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Tammy Wynette’s Stepdaughter Says Singer’s Children Agreed on Name Switch

Tammy Wynette’s Stepdaughter Says Singer’s Children Agreed on Name Switch
But Reasons Her Tomb Is Now Marked “Virginia W Richardson” Still Not Clear
March 9, 2012; Written by Edward Morris

Tammy WynetteTammy Wynette‘s children and stepchildren authorized the name change on her Nashville tomb, according to stepdaughter Deirdre Richardson-Hale.

CMT.com broke the news Monday (March 5) that the name on Wynette’s tomb at Woodlawn Cross Mausoleum has been changed from “Tammy Wynette” to “Virginia W Richardson.” At the time of her death in 1998, Wynette was married to producer and songwriter George Richey, whose original surname was Richardson. 

Richardson-Hale, an attorney in San Diego, is Richey’s daughter.

“I guess I’m curious as to why it’s a story,” she said to CMT.com during a phone interview conducted shortly after the name-change article was published. “I can tell you simply [the change] was a decision made by her six children for reasons known to us.”

She declined to specify what those reasons were. The children involved are Wynette’s four daughters and Richey’s daughter and son.

Georgette Jones-Lennon, the daughter of Wynette and George Jones, confirmed Richardson-Hale’s explanation but said she had a different understanding of what her mother’s name on the tomb would be changed to. 

She also asserted the change had taken place more than six months ago and, like Richardson-Hale, wondered why the news of it was only now being reported. 

(For the record, CMT.com reported the story as soon as it could confirm that Wynette’s name was no longer on her tomb.)

“Deirdre called my sister and relayed a message to her that it would be legally necessary — just temporarily — for us to change Mom’s name [on her tomb] to her maiden name,” said Jones-Lennon, “and that [the change] was in regard to things that were going on regarding Sheila, Richey’s widow. 

“We did agree, but we wanted Mom’s name to be changed temporarily to her maiden name, which we thought was going to be ‘Virginia Wynette Pugh.’ Of course, as you can see, it was changed to ‘Virginia W Richardson,’ which was not what we agreed to. … I won’t speak for all of us, but I can say my sisters Tina, Jackie and myself are very upset.”

Richey married the former Sheila Slaughter in 2001, three years after Wynette’s death.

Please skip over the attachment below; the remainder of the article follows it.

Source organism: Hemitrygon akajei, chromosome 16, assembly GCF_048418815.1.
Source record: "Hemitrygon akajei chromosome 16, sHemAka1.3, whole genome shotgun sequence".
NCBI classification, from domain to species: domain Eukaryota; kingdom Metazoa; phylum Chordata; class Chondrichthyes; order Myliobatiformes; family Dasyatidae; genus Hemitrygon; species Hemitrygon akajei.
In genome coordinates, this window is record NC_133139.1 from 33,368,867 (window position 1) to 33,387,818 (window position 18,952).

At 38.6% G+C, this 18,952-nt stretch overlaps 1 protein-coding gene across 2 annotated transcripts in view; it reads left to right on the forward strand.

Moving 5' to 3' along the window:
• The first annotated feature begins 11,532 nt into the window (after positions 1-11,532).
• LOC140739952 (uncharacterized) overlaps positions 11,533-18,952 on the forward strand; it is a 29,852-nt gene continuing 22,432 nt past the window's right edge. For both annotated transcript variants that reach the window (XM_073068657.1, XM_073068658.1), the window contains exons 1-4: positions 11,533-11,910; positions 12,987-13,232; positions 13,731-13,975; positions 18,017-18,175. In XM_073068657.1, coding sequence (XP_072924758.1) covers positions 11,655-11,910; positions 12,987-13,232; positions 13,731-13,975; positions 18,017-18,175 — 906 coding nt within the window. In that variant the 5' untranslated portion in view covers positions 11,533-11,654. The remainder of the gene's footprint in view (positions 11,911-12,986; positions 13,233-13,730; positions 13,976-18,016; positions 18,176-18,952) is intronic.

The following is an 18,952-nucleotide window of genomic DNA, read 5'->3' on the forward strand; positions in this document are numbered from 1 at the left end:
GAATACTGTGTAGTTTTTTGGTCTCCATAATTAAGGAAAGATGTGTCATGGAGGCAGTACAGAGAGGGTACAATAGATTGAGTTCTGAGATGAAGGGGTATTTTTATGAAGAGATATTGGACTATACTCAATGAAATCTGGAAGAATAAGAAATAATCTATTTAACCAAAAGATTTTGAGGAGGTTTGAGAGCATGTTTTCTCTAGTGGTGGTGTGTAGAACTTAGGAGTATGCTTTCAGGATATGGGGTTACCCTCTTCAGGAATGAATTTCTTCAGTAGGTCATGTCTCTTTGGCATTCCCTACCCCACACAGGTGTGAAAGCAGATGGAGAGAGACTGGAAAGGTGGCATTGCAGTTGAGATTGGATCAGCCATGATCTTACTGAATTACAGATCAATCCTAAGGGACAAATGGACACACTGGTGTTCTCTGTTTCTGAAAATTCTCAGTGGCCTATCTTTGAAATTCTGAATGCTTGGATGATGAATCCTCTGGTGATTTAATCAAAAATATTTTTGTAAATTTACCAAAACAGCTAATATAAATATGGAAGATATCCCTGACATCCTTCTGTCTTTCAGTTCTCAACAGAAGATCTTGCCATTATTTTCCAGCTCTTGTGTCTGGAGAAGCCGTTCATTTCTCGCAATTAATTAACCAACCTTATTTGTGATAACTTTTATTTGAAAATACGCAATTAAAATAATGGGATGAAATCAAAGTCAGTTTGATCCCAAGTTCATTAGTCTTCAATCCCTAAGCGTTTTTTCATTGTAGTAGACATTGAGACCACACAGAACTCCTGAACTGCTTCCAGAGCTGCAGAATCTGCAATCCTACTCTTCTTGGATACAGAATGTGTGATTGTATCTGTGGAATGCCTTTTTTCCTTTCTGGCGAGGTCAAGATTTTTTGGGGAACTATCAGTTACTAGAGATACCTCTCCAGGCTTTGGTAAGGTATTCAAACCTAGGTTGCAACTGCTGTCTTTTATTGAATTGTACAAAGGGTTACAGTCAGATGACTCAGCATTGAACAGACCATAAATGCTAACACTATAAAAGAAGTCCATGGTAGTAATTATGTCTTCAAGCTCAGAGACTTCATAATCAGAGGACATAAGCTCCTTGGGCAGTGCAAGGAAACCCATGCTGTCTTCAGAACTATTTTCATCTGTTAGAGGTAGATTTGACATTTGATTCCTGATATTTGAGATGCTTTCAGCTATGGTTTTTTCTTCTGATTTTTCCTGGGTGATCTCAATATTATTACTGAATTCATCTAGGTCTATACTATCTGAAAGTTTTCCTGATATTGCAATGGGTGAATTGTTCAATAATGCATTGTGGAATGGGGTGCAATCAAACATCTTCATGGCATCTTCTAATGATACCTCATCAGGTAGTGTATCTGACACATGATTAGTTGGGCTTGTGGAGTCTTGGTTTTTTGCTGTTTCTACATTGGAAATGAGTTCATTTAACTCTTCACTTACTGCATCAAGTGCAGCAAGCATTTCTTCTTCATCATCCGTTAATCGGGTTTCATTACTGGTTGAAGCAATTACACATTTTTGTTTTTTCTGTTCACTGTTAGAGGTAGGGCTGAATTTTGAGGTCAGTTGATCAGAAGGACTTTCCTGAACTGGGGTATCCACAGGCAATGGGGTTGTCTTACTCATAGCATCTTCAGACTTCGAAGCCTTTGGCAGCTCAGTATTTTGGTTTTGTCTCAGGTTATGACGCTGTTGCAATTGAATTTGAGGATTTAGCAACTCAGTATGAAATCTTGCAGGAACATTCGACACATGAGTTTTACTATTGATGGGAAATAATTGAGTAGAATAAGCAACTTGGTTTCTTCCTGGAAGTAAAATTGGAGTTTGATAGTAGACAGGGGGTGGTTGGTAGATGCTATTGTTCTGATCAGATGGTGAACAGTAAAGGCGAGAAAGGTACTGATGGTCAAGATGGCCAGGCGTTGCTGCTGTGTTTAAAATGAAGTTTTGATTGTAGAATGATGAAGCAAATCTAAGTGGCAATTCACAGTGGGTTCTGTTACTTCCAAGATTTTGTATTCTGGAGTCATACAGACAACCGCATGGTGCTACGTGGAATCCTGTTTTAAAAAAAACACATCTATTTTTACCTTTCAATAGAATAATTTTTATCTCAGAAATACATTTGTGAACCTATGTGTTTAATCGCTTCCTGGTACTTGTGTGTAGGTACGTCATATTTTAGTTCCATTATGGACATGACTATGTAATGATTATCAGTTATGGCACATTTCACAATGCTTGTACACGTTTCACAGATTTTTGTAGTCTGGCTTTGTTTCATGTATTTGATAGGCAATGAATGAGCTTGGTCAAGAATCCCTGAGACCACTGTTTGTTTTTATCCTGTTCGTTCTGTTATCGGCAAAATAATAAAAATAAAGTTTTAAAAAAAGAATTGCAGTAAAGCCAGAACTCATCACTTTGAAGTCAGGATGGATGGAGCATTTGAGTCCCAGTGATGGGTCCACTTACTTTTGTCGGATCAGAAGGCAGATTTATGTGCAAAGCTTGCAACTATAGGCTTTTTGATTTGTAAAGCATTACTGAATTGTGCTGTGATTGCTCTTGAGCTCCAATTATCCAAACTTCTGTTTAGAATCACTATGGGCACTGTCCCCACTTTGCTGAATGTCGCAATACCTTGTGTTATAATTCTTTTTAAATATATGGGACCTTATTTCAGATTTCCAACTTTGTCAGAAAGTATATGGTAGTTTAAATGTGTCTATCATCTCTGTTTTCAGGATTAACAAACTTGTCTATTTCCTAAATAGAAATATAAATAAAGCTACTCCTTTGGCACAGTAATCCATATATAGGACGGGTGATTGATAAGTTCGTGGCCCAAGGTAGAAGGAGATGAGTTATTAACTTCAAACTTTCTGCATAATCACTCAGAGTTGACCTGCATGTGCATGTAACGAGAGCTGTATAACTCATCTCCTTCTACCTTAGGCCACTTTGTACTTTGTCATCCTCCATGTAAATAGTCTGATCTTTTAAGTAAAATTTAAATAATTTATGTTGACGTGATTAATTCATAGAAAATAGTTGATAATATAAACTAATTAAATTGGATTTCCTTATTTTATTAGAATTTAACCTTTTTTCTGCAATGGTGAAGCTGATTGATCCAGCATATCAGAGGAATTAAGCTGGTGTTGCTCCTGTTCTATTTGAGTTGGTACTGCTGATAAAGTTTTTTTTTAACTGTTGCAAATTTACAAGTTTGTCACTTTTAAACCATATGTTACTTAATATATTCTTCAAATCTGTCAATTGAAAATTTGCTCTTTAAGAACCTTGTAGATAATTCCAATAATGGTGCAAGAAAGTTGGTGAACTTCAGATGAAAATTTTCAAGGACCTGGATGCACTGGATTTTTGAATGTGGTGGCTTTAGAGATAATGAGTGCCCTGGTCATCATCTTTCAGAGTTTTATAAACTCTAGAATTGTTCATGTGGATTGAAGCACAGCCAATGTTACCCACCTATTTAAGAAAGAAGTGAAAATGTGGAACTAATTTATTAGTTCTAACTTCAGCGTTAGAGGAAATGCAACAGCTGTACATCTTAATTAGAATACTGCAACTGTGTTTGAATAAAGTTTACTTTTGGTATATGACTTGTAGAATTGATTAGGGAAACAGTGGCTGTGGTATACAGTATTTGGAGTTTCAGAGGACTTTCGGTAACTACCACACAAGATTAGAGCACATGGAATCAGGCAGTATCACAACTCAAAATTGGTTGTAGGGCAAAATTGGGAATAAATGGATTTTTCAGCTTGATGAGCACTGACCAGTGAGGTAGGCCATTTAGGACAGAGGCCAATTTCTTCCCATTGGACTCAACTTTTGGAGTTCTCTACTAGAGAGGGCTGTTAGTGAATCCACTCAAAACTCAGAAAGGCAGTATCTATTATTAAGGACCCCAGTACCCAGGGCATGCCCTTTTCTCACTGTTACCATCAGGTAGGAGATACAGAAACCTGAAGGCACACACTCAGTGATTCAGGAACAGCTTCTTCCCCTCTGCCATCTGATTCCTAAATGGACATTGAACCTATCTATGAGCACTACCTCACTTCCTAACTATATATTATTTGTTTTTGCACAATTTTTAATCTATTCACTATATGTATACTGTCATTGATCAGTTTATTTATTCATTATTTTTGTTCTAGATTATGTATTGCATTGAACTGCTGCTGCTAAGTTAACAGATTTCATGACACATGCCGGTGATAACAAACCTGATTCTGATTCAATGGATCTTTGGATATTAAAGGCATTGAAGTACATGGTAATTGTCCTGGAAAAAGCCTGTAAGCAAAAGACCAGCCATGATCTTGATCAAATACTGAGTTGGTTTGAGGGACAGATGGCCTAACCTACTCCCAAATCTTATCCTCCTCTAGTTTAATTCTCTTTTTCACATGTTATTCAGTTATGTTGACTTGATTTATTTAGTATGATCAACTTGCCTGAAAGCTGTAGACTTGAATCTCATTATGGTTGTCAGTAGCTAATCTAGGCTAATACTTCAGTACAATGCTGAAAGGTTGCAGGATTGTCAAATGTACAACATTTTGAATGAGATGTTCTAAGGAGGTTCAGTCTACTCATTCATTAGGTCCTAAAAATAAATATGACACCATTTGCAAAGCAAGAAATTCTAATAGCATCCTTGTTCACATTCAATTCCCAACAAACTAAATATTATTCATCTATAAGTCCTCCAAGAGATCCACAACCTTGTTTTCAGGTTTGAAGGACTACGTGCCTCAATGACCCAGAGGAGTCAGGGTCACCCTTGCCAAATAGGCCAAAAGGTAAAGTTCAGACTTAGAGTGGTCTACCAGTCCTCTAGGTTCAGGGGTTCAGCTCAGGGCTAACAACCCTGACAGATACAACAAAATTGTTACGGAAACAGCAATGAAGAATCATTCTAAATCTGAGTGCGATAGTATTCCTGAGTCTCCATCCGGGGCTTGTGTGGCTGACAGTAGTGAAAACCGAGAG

In a written statement sent to CMT.com , Jones-Lennon said, “We are currently having to fight [Sheila Richey] in court due to decisions she made near the end of her husband’s life to sell everything of our mother’s to Bicycle Music, even though Mom’s will specifically left everything to us four girls and Richey’s two children after his death. She sold everything just a few months short of his passing.”

A news release from Bicycle Music on Feb. 19, 2010, stated that the company, in league with the AF Circle C Fund, had acquired “a significant interest in the Tammy Wynette music catalog, name and likeness as well as the trademarks ‘Tammy Wynette,’ ‘First Lady of Country Music’ and ‘Stand by Your Man.'”

Richey died just over five months after this deal was made.

Communicating by email, Sheila Richey told CMT.com she was unaware of what prompted the name change.

“Sadly, I cannot tell you the reasons why my stepdaughter, Deirdre Hale, would have requested Woodlawn to desecrate the resting place of this world-renowned country legend. My late husband, George Richey, had the name her fans knew, Tammy Wynette, placed there after she died in 1998. Over this issue and others, Deirdre and I no longer speak.”

She criticized Wynette’s daughters for having their mother’s body exhumed after they had filed a lawsuit against Richey and Wynette’s doctor, alleging they had contributed to her death. An autopsy determined that the singer died of natural causes.

“I would like to apologize on behalf of my late husband and myself to all of Tammy’s wonderful fans around the world,” Richey concluded. “I’m truly sorry for another stain on ‘The First Lady of Country Music’ brought about by her children.”

“I can’t believe there is still so much acrimony over this poor woman,” said an industry insider who once worked closely with Wynette but who asked to remain anonymous. “Now someone has stripped her of her own celebrity. [Visiting her tomb now] would be like visiting Tony Curtis’ grave and seeing his real name — Bernard Schwartz — on it.”

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